Still haven't really worked out the logistics of have to be away, DH needing to work, one school aged child and one 3yo so praying we can last until at least next saturday... otherwise thank goodness for my mum is all I can say at the moment!

#14 Protea

Posted 19 November 2012 - 11:47 AM

Many PP have mentioned that their hospitals provided everything for their prem, but I would ask your hospital what they provide as my hospital didn't. I had to send someone out to find 00000 clothes (which were still too big). The hospital suggested that my DD was dressed in a singlet, jumpsuit and a cardigan at all times as she wasn't able to regulate her temp. They also liked the babies to have a special blanket of their own but this wasn't necessary, a nice touch though. They supplied cloth nappies for her stay but unfortunately DD was too small (2.2kg) and the nappies were swimming on her so they suggested that we bring our own disposable nappies in.

One thing that I would like to find out for next time (just in case #2 is a prem) is whether it would be beneficial to start pumping before the birth. The hospital kept stressing how important it was for prem babies to have breast milk and I had to pump a lot to keep up with the demand in the early days. This might be a question for your OB.

Good luck MissButtercup

#15 MissButtercup

Posted 19 November 2012 - 12:07 PM

Thanks, great advise. I need to start writing a list for my OB.

I've bought a a few OOOOO and some 'tiny baby' from target and pumpkin patch. I like the idea of a special blanket too. DD#2 has one and it still goes to bed with her every night original.gif

#16 MissButtercup

Posted 25 November 2012 - 11:44 AM

Could this pls be moved to the Babies born early section?




0 user(s) are reading this topic

0 members, 0 guests, 0 anonymous users

 

Exclusive Black Friday Sale!

Get over 40% off selected products, including prams, baby carriers, cloth nappies, sleeping bags and much more! 24 hours only, on May 6 - register now for your special code.

Kelly Clarkson shares first photos of son

Kelly Clarkson has shown off the first photos of her son, Remington Alexander Blackstock.

5 childbirth myths that need to be busted

Birth is an unpredictable, mysterious process that intrigues us all, and there is a lot of misinformation out there.

Mum of three fatally shot by toddler while driving

A US mother has been shot by her toddler while driving on a highway in Wisconsin.

All you need is one minute to work out

The seven-minute-work out is old news. Research shows the effectiveness of going hell-for-leather for just one minute.

Pregnant women needed to join diabetes study

Pregnant woman in country Australia will help Adelaide researchers figure out why cases of type 1 diabetes have doubled over the past two decades.

Just announced: the Mountain Buggy Unirider

It's the perfect solution to combat those toddler meltdowns when they no longer want to be in a pram but can't walk long distances.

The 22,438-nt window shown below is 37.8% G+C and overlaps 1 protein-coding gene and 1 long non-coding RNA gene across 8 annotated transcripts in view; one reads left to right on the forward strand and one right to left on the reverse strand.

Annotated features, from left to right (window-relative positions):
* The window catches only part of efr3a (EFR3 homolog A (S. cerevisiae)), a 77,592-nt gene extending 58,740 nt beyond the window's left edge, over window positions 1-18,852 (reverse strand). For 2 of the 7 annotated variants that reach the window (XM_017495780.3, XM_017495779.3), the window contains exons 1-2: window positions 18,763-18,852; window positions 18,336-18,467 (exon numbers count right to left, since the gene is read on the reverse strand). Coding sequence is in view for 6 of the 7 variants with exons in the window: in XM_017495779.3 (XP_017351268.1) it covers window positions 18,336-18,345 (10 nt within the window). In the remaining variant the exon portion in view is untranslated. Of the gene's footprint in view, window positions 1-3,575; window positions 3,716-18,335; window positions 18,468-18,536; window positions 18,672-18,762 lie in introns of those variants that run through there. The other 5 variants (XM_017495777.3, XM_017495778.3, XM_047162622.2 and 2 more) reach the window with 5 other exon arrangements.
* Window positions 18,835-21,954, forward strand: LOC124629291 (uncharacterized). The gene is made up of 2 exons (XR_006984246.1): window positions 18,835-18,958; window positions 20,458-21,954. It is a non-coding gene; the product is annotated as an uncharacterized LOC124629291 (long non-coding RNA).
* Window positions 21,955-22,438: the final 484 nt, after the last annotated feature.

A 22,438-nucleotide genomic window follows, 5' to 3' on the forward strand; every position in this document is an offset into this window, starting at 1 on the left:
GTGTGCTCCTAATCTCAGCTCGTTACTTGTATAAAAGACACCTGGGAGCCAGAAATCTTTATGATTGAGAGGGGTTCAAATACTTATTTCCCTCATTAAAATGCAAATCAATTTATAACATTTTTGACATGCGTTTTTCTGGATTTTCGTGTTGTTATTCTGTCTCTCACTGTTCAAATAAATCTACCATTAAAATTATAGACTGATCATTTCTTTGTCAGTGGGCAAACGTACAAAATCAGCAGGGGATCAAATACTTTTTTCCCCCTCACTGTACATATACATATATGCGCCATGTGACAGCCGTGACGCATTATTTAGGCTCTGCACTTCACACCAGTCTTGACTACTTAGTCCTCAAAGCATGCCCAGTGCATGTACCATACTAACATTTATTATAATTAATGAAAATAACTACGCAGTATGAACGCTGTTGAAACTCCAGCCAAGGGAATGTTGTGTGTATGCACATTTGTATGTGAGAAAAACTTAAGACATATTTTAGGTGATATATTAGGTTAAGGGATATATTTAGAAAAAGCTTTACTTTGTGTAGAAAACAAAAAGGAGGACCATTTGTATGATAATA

Authorities euthanise dog that fatally bit a newborn baby

A pit bull mix that fatally bit a 3-day-old infant last week has been euthanised, authorities said.

The push for Medicare to fund lactation consultants

While meeting with a lactation consultant can make an enormous difference to a new mother, it's not a service that is available through the public health system.

Why it's perfectly natural to dislike other people's children

Members of a popular forum are fiercely debating whether it is acceptable to dislike a friend's child.

Woman gives birth on plane, names baby after airline

A pregnant woman who unexpectedly gave birth on a flight has named her new baby after the airline, Jetstar.

Heartwarming photos show the joy of adoption after foster care

Children living in foster care can feel like their future is less than clear. But that uncertainty disappears the day they are adopted by their "forever family" 

'Oh my god, it's a baby!' Mum shocked to give birth

When the cramps started to kick in, Klara Dollan just assumed a painful period was starting.

Mum's Facebook plea: 'Help me find my daughter's father'

Kerryn has a unusual present planned for daughter Imi's 13th birthday celebrations - she hopes to be able to be able to give the soon-to-be the teenager her first ever photo of her dad.

Is it possible for your house to be too clean?

Our houses are cleaner than ever before. But how clean is too clean? Could a sterile home be putting your family's health at risk?

Millions of Monkeys: puzzles that grow with your toddler

Here's a puzzle that grows with them; the Puzzle Grow Pack by Millions of Monkeys.

Baby names from Britpop

If you grew up in the 90s you might want to look to the genre of Britpop music for baby name inspiration.

What to eat and drink when you have gastro

When you catch a bug that causes acute infectious gastroenteritis (gastro), your stomach and intestinal tract become inflamed, causing diarrhoea, nausea, vomiting, abdominal cramping and pain. The last thing you probably feel like doing is eating.

'To this day, I owe her my life'

Would I have survived if I hadn't crossed that street?